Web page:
The Neon Museum hosted a four-day event called "Duck Duck Shed: Celebrating Las Vegas Architecture, Design, and Culture" to highlight Las Vegas' distinctive architecture from past to the present. The event offered 30 individual programs including walking tours, aerial tours, panel discussions with industry experts, and tours of Jungle Palace, the historic estate of Siegfried & Roy, a private home that has never been granted public access. The Neon Museum also debuted a new guided tour that highlights the architectural history of the buildings associated with the iconic signs in the Neon Boneyard.
The Neon Museum’s executive director, Aaron Berger noted that 17 of the 30 programs (57%) reached capacity, which exceeded the expectations for the first year, as did the draw from audiences worldwide. The event welcomed over 2,800 attendees, and over 50% of the ticket holders were from outside Southern Nevada.
The name Duck Duck Shed is derived from themes first identified in the seminal text “Learning from Las Vegas” by Denise Scott Brown, Robert Venturi, and Steven Izenour, which celebrates its 50th year since its initial printing and is still considered required reading in many universities’ architecture programs. The authors penned the idea that buildings are either “ducks” that explicitly and literally represent their function through their unique shape and design, or “decorated sheds” that are buildings that require a sign to differentiate one from another. Examples of this academic concept over the course of Las Vegas history include the Tropicana which opened in 1957 and Resorts World that opened just last year as “decorated sheds,” and the Excalibur, Luxor and Circus Circus as “ducks.”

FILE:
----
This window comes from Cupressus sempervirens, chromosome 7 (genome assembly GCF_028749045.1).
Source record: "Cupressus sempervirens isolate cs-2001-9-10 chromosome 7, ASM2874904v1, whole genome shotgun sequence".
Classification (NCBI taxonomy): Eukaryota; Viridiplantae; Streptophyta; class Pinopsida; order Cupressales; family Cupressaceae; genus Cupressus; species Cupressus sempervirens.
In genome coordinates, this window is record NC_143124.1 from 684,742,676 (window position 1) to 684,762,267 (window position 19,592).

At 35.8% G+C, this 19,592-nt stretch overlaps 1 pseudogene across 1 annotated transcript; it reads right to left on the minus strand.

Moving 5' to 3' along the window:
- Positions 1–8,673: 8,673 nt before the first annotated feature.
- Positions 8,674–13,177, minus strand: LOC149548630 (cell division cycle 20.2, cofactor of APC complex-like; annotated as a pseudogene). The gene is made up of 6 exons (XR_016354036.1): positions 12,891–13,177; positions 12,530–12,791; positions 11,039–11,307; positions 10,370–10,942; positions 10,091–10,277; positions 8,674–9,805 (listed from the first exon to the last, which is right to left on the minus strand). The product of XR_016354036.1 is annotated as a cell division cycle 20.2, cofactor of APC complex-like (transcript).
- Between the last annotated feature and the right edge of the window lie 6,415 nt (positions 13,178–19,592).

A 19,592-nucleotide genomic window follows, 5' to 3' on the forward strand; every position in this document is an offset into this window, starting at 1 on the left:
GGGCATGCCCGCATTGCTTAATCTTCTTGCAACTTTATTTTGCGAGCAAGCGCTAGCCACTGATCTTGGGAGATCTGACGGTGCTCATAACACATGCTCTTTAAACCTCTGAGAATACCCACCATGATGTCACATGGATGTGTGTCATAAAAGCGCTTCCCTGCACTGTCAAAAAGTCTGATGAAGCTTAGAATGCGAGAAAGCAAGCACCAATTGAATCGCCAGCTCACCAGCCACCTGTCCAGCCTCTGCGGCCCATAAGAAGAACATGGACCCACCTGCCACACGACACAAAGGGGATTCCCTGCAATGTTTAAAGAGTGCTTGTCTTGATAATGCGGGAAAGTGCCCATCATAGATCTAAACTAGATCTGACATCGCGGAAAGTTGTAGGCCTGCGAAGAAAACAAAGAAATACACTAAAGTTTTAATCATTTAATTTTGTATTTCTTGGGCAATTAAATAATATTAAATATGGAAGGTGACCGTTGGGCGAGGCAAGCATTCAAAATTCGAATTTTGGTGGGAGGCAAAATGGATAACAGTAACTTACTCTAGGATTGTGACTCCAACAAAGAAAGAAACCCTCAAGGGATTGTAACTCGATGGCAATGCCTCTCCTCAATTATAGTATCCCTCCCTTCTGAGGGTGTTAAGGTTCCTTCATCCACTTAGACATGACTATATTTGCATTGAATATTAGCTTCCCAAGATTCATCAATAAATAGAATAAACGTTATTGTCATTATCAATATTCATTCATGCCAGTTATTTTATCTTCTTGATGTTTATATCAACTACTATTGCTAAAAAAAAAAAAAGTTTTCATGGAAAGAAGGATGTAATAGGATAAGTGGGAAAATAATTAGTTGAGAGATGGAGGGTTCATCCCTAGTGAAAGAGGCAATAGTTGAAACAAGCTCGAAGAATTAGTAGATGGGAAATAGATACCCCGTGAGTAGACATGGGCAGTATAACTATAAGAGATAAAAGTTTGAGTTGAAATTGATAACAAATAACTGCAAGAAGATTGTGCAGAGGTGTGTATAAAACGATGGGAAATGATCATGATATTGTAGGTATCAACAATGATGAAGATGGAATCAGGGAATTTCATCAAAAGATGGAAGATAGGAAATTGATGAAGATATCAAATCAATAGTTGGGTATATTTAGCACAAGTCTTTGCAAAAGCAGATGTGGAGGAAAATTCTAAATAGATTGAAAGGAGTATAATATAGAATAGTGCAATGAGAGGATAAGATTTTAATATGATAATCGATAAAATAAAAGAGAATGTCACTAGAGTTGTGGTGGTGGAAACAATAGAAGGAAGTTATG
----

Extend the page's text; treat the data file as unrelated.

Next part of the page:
“Las Vegas’ substantial expansion of Modernism’s fundamental concepts only recently began to gain full recognition in the architecture profession and academies. The first Duck Duck Shed this year was a valuable step on the part of the Neon Museum and the city’s cultural community to define and assert that role. It may have taken a while – it’s been 50 years since ‘Learning From Las Vegas’ was published – but maybe we have required that distance for people to drop old perceptions of Las Vegas as an anomaly and to reimagine Modernism in the light of 21st century technology, economics, and public life. Duck Duck Shed’s 2022 programming faced these issues head-on," said Duck Duck Shed presenter Alan Hess, acclaimed author, urban planner, architect, and advocate for 20th century architectural preservation.
Duck Duck Shed is presented by The Neon Museum and sponsored by the Commission for the Las Vegas Centennial. With the success of its foundational year, The Neon Museum is planning to move forward with Duck Duck Shed as an annual event. Planning for Fall 2023 is underway.